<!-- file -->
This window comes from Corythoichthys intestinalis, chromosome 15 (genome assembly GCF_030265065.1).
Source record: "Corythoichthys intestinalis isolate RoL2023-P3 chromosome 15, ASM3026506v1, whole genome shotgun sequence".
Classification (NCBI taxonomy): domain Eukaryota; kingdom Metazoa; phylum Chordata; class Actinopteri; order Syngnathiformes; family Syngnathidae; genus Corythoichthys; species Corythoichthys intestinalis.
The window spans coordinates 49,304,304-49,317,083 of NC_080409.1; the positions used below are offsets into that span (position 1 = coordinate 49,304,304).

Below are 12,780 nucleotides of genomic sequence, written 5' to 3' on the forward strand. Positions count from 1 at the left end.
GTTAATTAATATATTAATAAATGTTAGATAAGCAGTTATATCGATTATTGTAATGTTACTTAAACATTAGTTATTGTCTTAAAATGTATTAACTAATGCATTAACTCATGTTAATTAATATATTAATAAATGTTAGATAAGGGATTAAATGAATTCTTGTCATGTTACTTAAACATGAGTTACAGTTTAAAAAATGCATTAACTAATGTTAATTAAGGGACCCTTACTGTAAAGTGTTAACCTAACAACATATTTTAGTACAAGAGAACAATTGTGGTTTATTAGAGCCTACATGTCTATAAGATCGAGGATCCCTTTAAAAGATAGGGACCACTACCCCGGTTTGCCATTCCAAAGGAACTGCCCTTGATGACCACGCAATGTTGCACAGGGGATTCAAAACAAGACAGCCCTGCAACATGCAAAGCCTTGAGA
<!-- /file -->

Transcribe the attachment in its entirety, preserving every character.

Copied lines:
This window comes from Corythoichthys intestinalis, chromosome 15 (genome assembly GCF_030265065.1).
Source record: "Corythoichthys intestinalis isolate RoL2023-P3 chromosome 15, ASM3026506v1, whole genome shotgun sequence".
Classification (NCBI taxonomy): domain Eukaryota; kingdom Metazoa; phylum Chordata; class Actinopteri; order Syngnathiformes; family Syngnathidae; genus Corythoichthys; species Corythoichthys intestinalis.
The window spans coordinates 49,304,304-49,317,083 of NC_080409.1; the positions used below are offsets into that span (position 1 = coordinate 49,304,304).

Below are 12,780 nucleotides of genomic sequence, written 5' to 3' on the forward strand. Positions count from 1 at the left end.
GTTAATTAATATATTAATAAATGTTAGATAAGCAGTTATATCGATTATTGTAATGTTACTTAAACATTAGTTATTGTCTTAAAATGTATTAACTAATGCATTAACTCATGTTAATTAATATATTAATAAATGTTAGATAAGGGATTAAATGAATTCTTGTCATGTTACTTAAACATGAGTTACAGTTTAAAAAATGCATTAACTAATGTTAATTAAGGGACCCTTACTGTAAAGTGTTAACCTAACAACATATTTTAGTACAAGAGAACAATTGTGGTTTATTAGAGCCTACATGTCTATAAGATCGAGGATCCCTTTAAAAGATAGGGACCACTACCCCGGTTTGCCATTCCAAAGGAACTGCCCTTGATGACCACGCAATGTTGCACAGGGGATTCAAAACAAGACAGCCCTGCAACATGCAAAGCCTTGAGA